Very recently, I was privileged to attend an event at the offices of Greenwood Campbell – a fantastic local agency who really care about getting to know their users!
How, you may ask, is this relevant to church communications?
Let’s start at the beginning.
What is UX?
Good question. UX is something that is often misunderstood.
The term stands for User Experience. Here is a helpful definition from Jakob Nielsen
User experience encompasses all aspects of the end-user’s interaction with the company, its services, and its products.
UX is all about the journey taken by a person who interacts with your church. It will therefore include all sorts of factors that we often think about with church communications: your branding, your voice, your website design, and more.
UX includes something called UI, which means User Interface. You could be forgiven for confusing these similar acronyms!
UI is part of website and app design, and it relates to the way a user interacts with the product. UI can be thought of as the tool that enables users to do something on your website.
Therefore, UI will clearly have a huge part to play when considering User Experience, but hopefully we’re already getting a sense that UX is about much more than your church website.
UX thinking impacts all areas of your church communications.
The Hotel Experience
Rebecca shared a useful example of a hotel website, asking what is it about the site that helps us to trust its message? There will be lots of contributing factors, such as font, colours, branding, tone of voice, layout etc.
Now, think about this same hotel as you walk through its front doors, entering the reception area for the first time. How do you judge the hotel differently now?
Colours and branding may still come into play, but there are also many more elements: the decor, the temperature, the smell, the friendliness of the staff, the (hopefully smooth) experience of checking in to your room.
These two experiences of the website and the reception are worlds apart in some senses, with their design and makeup coming from completely different disciplines. Yet, at the same time, they both impact your experience of the hotel.
Thinking in this joined-up way can have a real impact on how people perceive who we are.
What is it, then, that ties all of these different elements and experiences together?
Start with ‘Why’
Rebecca pointed us to Simon Sinek who looks into the idea of why we do things.
The ‘why’ is the driving force, and it’s what sets us apart.
Whatever your view on church branding, it’s clear that in our culture, you need to ‘stand out’ to be heard.
We may feel uncomfortable asking ‘what makes us different’ from the church down the road, as it’s not a competition! On the other hand, perhaps we don’t spend enough time thinking about this question in relation to the countless other brands and products that our audience interacts with every day.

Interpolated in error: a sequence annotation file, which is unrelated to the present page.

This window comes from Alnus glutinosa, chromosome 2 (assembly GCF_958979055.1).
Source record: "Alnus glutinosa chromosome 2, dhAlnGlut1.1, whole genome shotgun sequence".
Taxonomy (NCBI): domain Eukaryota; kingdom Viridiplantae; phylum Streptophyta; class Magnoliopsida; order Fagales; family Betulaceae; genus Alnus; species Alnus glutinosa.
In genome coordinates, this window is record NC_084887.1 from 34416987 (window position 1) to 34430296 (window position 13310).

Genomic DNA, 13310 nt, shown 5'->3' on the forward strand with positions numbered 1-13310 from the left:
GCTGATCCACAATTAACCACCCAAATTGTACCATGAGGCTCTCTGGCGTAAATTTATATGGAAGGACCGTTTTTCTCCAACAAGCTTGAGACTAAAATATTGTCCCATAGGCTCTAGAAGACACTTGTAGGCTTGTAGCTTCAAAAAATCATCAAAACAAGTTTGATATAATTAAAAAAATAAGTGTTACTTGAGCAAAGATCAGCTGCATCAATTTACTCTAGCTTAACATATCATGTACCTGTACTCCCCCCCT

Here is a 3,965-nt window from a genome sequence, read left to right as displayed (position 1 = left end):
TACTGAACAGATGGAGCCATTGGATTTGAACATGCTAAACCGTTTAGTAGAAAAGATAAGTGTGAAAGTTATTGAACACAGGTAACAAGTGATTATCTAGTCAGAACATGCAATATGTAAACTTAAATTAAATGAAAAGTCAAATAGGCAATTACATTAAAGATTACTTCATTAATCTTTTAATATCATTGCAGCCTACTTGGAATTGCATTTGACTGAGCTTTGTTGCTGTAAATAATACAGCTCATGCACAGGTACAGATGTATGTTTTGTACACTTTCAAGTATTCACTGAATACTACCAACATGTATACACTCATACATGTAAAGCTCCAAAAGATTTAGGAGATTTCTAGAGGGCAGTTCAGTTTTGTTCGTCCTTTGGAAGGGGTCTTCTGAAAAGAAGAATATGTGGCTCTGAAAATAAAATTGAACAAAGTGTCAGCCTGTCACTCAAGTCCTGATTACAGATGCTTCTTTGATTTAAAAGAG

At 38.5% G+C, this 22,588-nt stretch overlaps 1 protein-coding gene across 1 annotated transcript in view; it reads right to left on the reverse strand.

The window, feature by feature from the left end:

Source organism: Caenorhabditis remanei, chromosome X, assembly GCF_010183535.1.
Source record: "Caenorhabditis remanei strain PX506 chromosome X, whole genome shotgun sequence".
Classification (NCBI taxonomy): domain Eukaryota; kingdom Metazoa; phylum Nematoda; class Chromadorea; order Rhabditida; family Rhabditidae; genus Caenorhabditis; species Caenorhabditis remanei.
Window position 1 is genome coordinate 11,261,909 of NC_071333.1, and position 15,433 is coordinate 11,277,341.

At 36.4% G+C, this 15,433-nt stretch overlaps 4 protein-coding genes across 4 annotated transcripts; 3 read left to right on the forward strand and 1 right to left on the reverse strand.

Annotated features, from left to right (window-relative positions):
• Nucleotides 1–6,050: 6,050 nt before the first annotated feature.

In relation to this, I’m reminded of the importance of a clear vision for our churches. This vision needs to be running through everything we do – whether our website or a church service on Sunday. As Rebecca reminds us, “people don’t buy what you do, they buy why you do it”.
During the workshop, we looked at a few different tools for mapping out the journey our users take when experiencing our church. Perhaps it would be a helpful exercise for your church’s comms team to use an Experience Map in this way.
This will enable you to see how people first come into contact with the church, and how their journey progresses from there. It will reveal the parts of the experience inside your control, as well as those that you don’t have as much influence over, for example church directories, or word of mouth referrals.
We can also use this exercise to consider how our brand applies across this journey – each small interaction can be considered a touchpoint , where a user experiences something of your brand, however small. We can consider how our vision impacts our brand in each of these interactions.
Bringing things back to your church website – how can UX testing help here?
First of all, don’t be put off by the idea of testing – it can be done quickly and cheaply. Rebecca used an example of grabbing someone who isn’t familiar with your site to give you some instant feedback. This will give you insight that you didn’t have before – remember, it’s likely that you are not your user. We mustn’t fall into the trap of assuming that our priorities are the same as everyone who we want to use our site!
We have many tools at our disposal in the age of content marketing – Google Analytics would seem a good place to start. By collecting data from those who use our site (which website referred them to us, which pages have they visited etc.) we can notice trends that can inform our future design decisions.
To take things one step further, services like Hotjar and Lucky Orange give us the ability to watch users interacting with our website in real time! These Live Insight Reviews can show us exactly what our users are doing – is it what we’d hoped? If not, why not.
The mantra of the UX designer is ‘test little and often’. These days, we really have no excuse not to! From this testing, we can make incremental changes that, hopefully, start to bring about big results, fulfilling the vision that drives our site design from the beginning.
So there you have it, a whole bunch of UX thinking that you can start to put into practice. Don’t be daunted, give it a go, and see what you can learn about your user!